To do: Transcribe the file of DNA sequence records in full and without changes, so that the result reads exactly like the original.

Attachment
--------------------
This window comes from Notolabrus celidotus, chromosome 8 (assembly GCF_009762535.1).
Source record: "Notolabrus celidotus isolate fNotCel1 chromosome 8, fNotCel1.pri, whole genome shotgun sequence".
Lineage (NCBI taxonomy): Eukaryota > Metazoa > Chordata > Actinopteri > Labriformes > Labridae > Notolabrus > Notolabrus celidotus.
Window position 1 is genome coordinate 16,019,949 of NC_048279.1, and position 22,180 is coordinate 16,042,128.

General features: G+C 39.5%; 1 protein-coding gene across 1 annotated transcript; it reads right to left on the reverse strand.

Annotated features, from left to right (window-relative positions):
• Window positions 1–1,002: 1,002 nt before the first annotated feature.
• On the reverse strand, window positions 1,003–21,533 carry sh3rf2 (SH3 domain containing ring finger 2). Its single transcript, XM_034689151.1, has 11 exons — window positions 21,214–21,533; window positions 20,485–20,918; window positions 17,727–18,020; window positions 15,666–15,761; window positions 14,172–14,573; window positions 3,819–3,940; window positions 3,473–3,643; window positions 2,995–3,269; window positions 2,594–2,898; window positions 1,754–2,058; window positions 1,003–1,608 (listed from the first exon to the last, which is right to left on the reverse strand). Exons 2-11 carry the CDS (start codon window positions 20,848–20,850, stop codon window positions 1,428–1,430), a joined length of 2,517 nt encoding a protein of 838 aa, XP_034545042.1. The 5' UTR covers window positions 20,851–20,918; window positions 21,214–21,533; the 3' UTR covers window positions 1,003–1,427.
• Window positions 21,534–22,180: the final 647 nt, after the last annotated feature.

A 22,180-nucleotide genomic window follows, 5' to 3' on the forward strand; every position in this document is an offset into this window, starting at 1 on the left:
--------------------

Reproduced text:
This window comes from Notolabrus celidotus, chromosome 8 (assembly GCF_009762535.1).
Source record: "Notolabrus celidotus isolate fNotCel1 chromosome 8, fNotCel1.pri, whole genome shotgun sequence".
Lineage (NCBI taxonomy): Eukaryota > Metazoa > Chordata > Actinopteri > Labriformes > Labridae > Notolabrus > Notolabrus celidotus.
Window position 1 is genome coordinate 16,019,949 of NC_048279.1, and position 22,180 is coordinate 16,042,128.

General features: G+C 39.5%; 1 protein-coding gene across 1 annotated transcript; it reads right to left on the reverse strand.

Annotated features, from left to right (window-relative positions):
• Window positions 1–1,002: 1,002 nt before the first annotated feature.
• On the reverse strand, window positions 1,003–21,533 carry sh3rf2 (SH3 domain containing ring finger 2). Its single transcript, XM_034689151.1, has 11 exons — window positions 21,214–21,533; window positions 20,485–20,918; window positions 17,727–18,020; window positions 15,666–15,761; window positions 14,172–14,573; window positions 3,819–3,940; window positions 3,473–3,643; window positions 2,995–3,269; window positions 2,594–2,898; window positions 1,754–2,058; window positions 1,003–1,608 (listed from the first exon to the last, which is right to left on the reverse strand). Exons 2-11 carry the CDS (start codon window positions 20,848–20,850, stop codon window positions 1,428–1,430), a joined length of 2,517 nt encoding a protein of 838 aa, XP_034545042.1. The 5' UTR covers window positions 20,851–20,918; window positions 21,214–21,533; the 3' UTR covers window positions 1,003–1,427.
• Window positions 21,534–22,180: the final 647 nt, after the last annotated feature.

A 22,180-nucleotide genomic window follows, 5' to 3' on the forward strand; every position in this document is an offset into this window, starting at 1 on the left: